#5 Random Places

The last point is number five, and this is random places. Now, this is like walking around a store, the mall or at a park and you see a mom that has a kid that’s about the age of your child. I actually have a fun random story to share with you about meeting a mom friend in a random place.

A classy and funny mommy friend and me. Cutting up. You know….rock, paper, scissors. Or something. 🙂

I was at the World Market alone when I heard Curious George. I’m looking around trying to see what is going on and why I’m hearing Curious George? I see a mom about my age, with a little girl about the same age as my oldest, with really long legs the same as my oldest.

I’m trying not to gawk because – awkward – because I’m not a creeper, However, I’m thinking in my mind, “Yes, go talk to her, you could be friends.” And then I’m like, “But that’s weird. You know, she’ll think you’re strange. Why would you do that? That would be really awkward.” The adult grown up part of me was like, “Don’t go do that.”

“Just Go Talk to Her….”

But in the back of my mind was , “Go talk to this person.” So after a little internal battle, I went over and I said, “Sorry, I was staring but your daughter is listening to Curious George, and she’s tall, and she’s blonde-haired, and about the same as my daughter.” She asked how old she was and everything was lining up. We had this great conversation and then it was like, “Oh okay, well, have a nice day.” “Yeah, you too.”

I thought, “well, what do I do from here?” So I walked around the store having another internal battle about feeling like a dork for chasing after this person and saying, “Will you go on a playdate with my daughter and me?” Ultimately, I decided to do that so I tracked her down and I said, “I promise I’m not a weirdo, I’ll even show you a picture of my kid. I just moved here and I don’t have very many mom friends. I would love to get our girls together for a play date if you’re interested in that.”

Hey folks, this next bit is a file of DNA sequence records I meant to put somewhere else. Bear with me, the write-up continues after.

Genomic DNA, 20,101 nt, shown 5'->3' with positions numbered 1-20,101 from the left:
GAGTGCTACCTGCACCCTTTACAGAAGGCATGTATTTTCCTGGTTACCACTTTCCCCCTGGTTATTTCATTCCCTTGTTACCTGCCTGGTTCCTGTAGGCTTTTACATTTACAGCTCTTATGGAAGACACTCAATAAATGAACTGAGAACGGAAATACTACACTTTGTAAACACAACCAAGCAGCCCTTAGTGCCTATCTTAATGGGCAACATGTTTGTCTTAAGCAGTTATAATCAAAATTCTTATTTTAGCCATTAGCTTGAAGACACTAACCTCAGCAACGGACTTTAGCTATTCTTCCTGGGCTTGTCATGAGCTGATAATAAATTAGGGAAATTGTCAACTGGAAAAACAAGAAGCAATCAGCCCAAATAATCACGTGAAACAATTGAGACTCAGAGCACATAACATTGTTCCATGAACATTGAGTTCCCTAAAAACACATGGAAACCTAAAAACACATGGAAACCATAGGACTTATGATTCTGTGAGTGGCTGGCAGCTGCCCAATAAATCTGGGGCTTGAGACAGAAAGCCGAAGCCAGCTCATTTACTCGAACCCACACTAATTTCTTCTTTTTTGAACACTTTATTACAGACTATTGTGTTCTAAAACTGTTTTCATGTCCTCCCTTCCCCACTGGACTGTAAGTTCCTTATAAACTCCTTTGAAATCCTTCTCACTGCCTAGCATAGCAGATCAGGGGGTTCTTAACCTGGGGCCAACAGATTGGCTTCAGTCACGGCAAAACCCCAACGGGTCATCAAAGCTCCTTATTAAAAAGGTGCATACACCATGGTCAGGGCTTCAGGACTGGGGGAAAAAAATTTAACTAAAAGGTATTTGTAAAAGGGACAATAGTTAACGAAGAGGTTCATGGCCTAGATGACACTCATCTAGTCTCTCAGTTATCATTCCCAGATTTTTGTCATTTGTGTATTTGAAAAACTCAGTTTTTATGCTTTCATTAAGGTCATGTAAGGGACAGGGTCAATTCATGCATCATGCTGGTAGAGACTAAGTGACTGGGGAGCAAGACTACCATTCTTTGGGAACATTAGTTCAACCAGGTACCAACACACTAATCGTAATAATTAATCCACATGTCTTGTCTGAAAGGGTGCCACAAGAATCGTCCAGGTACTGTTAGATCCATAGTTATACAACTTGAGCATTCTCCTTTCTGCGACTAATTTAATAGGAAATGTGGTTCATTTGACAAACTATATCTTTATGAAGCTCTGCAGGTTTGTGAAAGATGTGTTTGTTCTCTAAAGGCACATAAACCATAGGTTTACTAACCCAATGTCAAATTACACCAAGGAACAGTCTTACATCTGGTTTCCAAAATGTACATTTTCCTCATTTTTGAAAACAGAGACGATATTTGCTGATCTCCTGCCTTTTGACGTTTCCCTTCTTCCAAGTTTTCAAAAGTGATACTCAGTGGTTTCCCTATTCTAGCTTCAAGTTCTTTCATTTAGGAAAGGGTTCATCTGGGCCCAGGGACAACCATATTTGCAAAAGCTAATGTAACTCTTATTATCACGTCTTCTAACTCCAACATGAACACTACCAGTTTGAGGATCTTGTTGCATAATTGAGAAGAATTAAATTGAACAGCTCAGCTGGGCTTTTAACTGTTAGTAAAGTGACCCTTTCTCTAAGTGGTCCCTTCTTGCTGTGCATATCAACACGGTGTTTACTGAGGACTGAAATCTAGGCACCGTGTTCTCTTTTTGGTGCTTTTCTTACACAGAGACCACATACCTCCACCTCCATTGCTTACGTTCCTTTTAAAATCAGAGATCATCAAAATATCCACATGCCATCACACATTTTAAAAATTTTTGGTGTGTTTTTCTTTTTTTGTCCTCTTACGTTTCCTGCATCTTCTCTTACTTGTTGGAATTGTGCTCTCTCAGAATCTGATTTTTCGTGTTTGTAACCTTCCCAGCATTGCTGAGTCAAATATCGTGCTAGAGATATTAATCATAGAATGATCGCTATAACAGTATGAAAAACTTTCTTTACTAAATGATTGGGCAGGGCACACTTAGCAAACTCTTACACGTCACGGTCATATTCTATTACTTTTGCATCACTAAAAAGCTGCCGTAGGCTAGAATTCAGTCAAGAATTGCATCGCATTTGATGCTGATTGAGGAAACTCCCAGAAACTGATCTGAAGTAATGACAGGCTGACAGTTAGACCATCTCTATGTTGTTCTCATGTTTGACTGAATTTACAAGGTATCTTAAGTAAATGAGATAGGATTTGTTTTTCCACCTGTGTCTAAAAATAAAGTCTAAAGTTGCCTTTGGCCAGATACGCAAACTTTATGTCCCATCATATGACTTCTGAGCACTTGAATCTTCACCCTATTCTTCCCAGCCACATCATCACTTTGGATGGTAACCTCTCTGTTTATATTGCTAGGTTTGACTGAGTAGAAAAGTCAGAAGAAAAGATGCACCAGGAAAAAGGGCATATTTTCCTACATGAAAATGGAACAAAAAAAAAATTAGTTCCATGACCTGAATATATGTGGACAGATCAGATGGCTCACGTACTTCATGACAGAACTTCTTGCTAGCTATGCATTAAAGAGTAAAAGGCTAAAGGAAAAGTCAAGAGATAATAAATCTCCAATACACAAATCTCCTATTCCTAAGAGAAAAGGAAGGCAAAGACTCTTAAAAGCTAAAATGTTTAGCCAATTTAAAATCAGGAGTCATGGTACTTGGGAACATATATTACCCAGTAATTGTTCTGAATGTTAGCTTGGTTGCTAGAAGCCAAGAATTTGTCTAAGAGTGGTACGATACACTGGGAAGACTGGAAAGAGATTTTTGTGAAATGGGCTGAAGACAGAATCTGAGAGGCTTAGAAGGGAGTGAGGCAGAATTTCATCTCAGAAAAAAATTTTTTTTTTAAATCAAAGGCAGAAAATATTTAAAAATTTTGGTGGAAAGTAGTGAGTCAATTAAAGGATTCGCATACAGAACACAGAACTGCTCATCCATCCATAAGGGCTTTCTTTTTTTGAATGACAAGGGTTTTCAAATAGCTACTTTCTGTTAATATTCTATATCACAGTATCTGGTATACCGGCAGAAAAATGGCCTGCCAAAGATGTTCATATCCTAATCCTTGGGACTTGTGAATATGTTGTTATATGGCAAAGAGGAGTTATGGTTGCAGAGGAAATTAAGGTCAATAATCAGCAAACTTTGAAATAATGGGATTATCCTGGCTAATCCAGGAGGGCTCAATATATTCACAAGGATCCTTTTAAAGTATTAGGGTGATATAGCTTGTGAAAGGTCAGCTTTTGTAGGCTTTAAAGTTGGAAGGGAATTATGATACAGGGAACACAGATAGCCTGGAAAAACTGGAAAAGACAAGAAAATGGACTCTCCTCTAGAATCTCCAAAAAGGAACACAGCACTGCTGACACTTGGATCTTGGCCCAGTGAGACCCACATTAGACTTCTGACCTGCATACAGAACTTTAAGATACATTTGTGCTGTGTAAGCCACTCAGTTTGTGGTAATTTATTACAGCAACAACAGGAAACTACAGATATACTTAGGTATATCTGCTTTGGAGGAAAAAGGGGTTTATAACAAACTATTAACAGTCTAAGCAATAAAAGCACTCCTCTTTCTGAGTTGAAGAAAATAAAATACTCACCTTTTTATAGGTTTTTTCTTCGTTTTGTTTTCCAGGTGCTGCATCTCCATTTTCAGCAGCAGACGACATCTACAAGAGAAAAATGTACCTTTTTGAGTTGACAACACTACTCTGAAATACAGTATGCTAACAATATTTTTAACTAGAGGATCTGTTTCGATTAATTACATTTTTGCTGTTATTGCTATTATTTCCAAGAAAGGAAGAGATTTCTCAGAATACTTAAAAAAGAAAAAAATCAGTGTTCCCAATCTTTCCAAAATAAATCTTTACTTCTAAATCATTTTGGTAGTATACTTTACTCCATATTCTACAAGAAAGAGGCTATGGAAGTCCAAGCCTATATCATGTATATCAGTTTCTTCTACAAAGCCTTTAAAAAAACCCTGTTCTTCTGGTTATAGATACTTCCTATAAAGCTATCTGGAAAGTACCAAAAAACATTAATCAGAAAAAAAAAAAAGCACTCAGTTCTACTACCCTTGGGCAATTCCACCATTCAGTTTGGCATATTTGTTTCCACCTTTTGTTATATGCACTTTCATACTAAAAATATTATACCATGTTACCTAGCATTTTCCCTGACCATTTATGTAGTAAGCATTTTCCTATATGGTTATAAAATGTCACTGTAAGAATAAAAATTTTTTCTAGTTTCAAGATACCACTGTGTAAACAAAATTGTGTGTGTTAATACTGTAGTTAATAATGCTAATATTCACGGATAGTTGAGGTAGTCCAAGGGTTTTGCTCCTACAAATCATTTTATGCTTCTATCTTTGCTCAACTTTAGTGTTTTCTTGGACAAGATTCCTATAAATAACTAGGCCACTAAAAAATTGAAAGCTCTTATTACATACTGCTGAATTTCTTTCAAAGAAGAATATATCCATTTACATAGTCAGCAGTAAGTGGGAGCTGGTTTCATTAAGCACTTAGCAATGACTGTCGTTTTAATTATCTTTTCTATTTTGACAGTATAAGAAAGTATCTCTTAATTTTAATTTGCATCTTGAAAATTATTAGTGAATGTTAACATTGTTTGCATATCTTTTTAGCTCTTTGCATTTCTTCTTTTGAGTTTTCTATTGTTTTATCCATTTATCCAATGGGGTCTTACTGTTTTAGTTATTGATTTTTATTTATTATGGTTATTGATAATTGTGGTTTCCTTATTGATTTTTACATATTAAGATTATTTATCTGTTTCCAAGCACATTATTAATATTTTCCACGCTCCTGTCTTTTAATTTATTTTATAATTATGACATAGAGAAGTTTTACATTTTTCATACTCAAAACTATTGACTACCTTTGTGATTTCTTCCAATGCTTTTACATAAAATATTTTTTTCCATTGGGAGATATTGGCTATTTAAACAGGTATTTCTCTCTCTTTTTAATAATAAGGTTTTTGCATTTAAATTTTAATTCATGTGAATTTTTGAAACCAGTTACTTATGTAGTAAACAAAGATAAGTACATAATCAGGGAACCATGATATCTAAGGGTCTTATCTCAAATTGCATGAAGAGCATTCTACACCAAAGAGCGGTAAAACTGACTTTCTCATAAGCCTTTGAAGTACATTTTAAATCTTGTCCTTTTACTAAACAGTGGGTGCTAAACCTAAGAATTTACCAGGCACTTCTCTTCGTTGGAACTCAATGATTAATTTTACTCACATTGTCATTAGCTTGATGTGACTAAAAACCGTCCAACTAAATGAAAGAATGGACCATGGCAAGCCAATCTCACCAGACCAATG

She just laughed and said, “Yeah, I would love that.” And I’m like, “Whoo.” Thank goodness she didn’t say, “We’re all full up, thanks.” Anyway, she’s actually become one of my dearest friends and I am so grateful that I worked up the courage to speak to her pushing aside that silly insecurity we sometimes get as adults when we’re trying to make new friends. Sometimes it’s awkward.

Okay, so we’ve talked about the five places of where to look for friends.  Now, let’s talk about my five ways to make it happen.

#1 Strategy: Strike Up a Conversation
Myriah and me

A great mom friend and me riding the train back in pre-mommy days. She has family nearby, so we get to see each other from time to time other than just texting and FaceTiming over the miles.

So the first and most obvious thing is to strike up a conversation. If their kid is adorable or has amazing shoes, say that. Or if their kid looks like they’re the same age as your kid, ask how old their kid is. How old is your son? Or, how old is your daughter? Because that will immediately start up a conversation. And the other thing is if their kid is six and short, and your kid is three and tall, well, that may not work. That’s the best way to figure out if this is going to be a good match. If they’re open to talking, great, then you start a conversation.

#2 Act Like You’re Friends Until You Really Are